AWS Public Sector Blog

Category: Analytics

FINRA This is my architecture video

Using advanced analytics to accelerate problem solving in the public sector

Organizations across the globe are using advanced analytics and data science to predict and make decisions. They are finding ways to use their vast and diverse data stores to predict the best place to put their next retail store, what products to recommend to customers, how many employees they need for peak hours of operation, and how long a piece of machinery has until it needs maintenance. Public sector organizations in government, education, nonprofit, and healthcare are looking to use data to advance their missions too. Learn how.

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NYC traffic in midtown

Improving your commute, a cloud at a time: Transportation in the age of technology

Our cities are becoming smarter and faster every day, and as the modern city evolves so does its transportation offerings. By migrating transportation services to the cloud, cities can evolve to meet constituents’ transportation needs. To meet a modern-day travelers’ expectations, the cloud drives innovation by providing real-time analytics and predictive modeling that can make transportation easier and faster.

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kids playing on a computer

Gamifying math education: How Prodigy uses AWS to scale and process 20 million questions daily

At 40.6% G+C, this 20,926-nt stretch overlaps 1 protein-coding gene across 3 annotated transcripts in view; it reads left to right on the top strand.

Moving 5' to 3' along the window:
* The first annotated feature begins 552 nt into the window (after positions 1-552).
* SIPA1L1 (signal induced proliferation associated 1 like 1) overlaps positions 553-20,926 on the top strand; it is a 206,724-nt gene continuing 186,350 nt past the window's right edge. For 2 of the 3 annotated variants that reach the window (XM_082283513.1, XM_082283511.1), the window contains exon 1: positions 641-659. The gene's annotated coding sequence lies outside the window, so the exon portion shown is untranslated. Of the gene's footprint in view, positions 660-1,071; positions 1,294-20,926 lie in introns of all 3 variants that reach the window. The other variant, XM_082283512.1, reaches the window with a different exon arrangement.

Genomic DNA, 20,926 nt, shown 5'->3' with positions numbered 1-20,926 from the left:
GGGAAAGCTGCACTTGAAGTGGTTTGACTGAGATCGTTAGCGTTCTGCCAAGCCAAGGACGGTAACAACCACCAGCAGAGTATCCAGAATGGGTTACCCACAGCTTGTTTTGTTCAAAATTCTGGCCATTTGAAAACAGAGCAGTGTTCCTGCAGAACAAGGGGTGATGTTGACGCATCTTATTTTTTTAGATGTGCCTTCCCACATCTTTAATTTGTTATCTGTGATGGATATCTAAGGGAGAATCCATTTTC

Prodigy Game (Prodigy) has a mission to help every child in the world love learning and make education freely available to students globally. Prodigy’s math game – geared toward learners in the first to eighth grade – allows students to hone their math skills with questions delivered according to their individual needs. As their user base grew, so did the strain on their ability to handle the increasing demands. They turned to AWS.

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OSU OK students at computer

OSU-OKC upskills its workforce and drives real-time decision making with live reporting and analytical modeling

Oklahoma State University in Oklahoma City (OSU-OKC), a two-year, technical-focused college, has historically faced challenges with consistent reporting, database management, and analytics. Technology generalists hired to do these tasks required extensive training to successfully extract data from traditional student information systems, manipulate data for state and federal compliance reporting, and generate limited campus reporting for operational or academic program review and analysis.

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